Monthly Archives: May 2014

Mold & Radon: Scourges of real estate sellers

If I was looking to start a new business, I would get into the mold and radon game. Those guys are busier than sin and they have a captive market: Home sellers in the middle of a contract.

It used to be that about 5-10% of home buyers did radon tests. But home inspectors must have gotten discounted memberships to the National Society to Eradicate Radon in Our Lifetime. Now, about 70% of buyers do radon tests. Well more than half of the radon tests flunk. The seller has to install a radon mitigation system for about $1200.00. That consists of capping the sump pump pit and using a small fan to push all of the radon gas through a pvc tube outside. Radon has a standard of 4.0 pcl or less. Anything higher than that has to be mitigated (brought down to under 4.0).

Those same inspectors are crawling into the attics of homes and finding boatloads of mold on the plywood sheathing. The mold appears because bathroom fans were vented into attics and over many years, mold grew. If mold is found, then the seller has to have a mold remediator get rid of the mold. That costs between $1200.00 and $3000.00. The mold remediation business has grown tremendously in the past few years. I wrote this post in 2004 saying that mold problems were increasing, so this is not an overnight occurrence, but  since then they have exploded.

Mold is found by the home inspector by simply looking at the plywood in the attic of a house and if there is mold there is a dark staining on it. There are two approaches to mold remediation once it is found:

1. An Industrial Hygenist (who is paid about $400-$500) tests the mold then draws up a remediation plan for a mold remediator (other than the hygenist) to work on.

2. A mold consultant comes in and does NOT test the mold, but just removes it all.

Most sellers taking the route described in number 2. Many times the mold will not be harmful or will be in a small area. Since the parties are in the middle of a real estate contract (and there are people who could get sued) everyone takes a scorched earth, remove every spec of mold approach.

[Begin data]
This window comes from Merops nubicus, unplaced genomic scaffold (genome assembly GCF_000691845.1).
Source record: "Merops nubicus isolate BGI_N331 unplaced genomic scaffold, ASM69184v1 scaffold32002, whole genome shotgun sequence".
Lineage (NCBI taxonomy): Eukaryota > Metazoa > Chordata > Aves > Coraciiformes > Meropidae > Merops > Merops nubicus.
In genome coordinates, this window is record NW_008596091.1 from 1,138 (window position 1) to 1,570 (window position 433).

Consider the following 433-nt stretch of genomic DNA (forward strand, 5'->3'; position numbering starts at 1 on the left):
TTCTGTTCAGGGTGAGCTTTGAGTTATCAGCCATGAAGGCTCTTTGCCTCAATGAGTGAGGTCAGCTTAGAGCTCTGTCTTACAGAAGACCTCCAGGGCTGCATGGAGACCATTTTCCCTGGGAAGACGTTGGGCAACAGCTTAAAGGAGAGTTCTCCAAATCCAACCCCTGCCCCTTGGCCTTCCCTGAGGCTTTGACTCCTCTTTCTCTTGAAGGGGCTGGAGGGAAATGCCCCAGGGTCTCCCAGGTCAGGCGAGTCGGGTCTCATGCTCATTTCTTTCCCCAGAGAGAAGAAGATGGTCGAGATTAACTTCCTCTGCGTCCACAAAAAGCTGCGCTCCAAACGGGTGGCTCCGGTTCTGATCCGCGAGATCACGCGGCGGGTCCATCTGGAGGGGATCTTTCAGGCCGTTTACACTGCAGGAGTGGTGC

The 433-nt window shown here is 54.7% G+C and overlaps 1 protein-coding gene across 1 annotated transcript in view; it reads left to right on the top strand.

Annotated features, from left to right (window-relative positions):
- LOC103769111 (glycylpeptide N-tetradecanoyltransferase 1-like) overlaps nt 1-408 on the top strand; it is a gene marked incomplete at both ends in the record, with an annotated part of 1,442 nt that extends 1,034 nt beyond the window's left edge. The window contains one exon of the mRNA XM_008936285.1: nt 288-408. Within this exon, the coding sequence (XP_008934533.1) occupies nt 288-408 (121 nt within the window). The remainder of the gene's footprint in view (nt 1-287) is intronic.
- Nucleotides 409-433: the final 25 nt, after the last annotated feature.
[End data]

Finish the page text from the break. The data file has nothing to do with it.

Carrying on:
I see little to no testing done.  My opinion is that air quality testing is a waste of money. I was surprised that the Illinois Department of Public Health has NO STANDARDS for mold testing and does not recommend testing the mold or the air at all. So why is everyone freaking out and removing all this mold? I’m not sure, but buyers want the mold gone, so that’s what happens. The unlucky seller whose buyer gets a flunking radon test and a flunking mold test will be out of pocket $2500.00 or more before he knows what hit him.

Here are some mold remediators that I have seen on files:

Mold Solutions

Indoor Air Repair

Mold 911

Alliance Restoration 

Appraisals coming in short this spring

appraisalLast week, I had 6 properties appraise for less than the contract sales price. It ‘s not real fun when this happens. No news is good news when it comes to appraisals, but when I get an email with an appraisal attached I know things are about to come unglued.

Seller’s instant reaction = “I am getting scr**** by the buyer’s lender and I am NOT cutting the sales price.” The seller’s  second stress induced reaction is “I’m going to “fight the appraisal” (good luck with that, tiger).

Buyer’s instant reaction = “I can’t believe I overpaid for the casa of my dreams and I hope the seller doesn’t cancel the contract.”

Fortunately, the amount by which these properties under appraised was between $5000.00 and $14,000.00 and the parities were all sensible. All of them were resolved without tanking. Half of them “met in the middle” and for the other half, the seller reduced the price to the appraised price.

Usually when a property appraises low, I estimate that about 75% of the time the end result is that the seller cuts the price to the appraised price. If the appraisal is for an FHA loan, the seller will be stuck with that appraisal for 1 year even if the contract cancels (and a new FHA buyer comes in).

I find that it is nearly impossible to “contest” the appraisal. Appraisers rarely change the result of an appraisal. There is supposed to be no way to communicate directly with the appraiser. I find that when the parties try to contest the appraisal that 2 to 3 weeks are wasted while the loan processing comes to standstill and closing is delayed.

The spring market has been very fast moving with multiple offers on many homes within a day or two the listing hitting the internet. I’ve seen a lot of contracts at or over list price. Sellers are getting more for than they expected in some cases and there are not the comparable sales to support the appraisals.

If you are a buyer be sure to add an appraisal contingency to the contract. The mortgage contingency will act like an appraisal contingency unless you are putting a ton of money (50%) down and then it won’t work and you need a separate appraisal contingency. If you are a seller, just be aware that selling for list price is cool, but it may be cut after the appraiser trots through.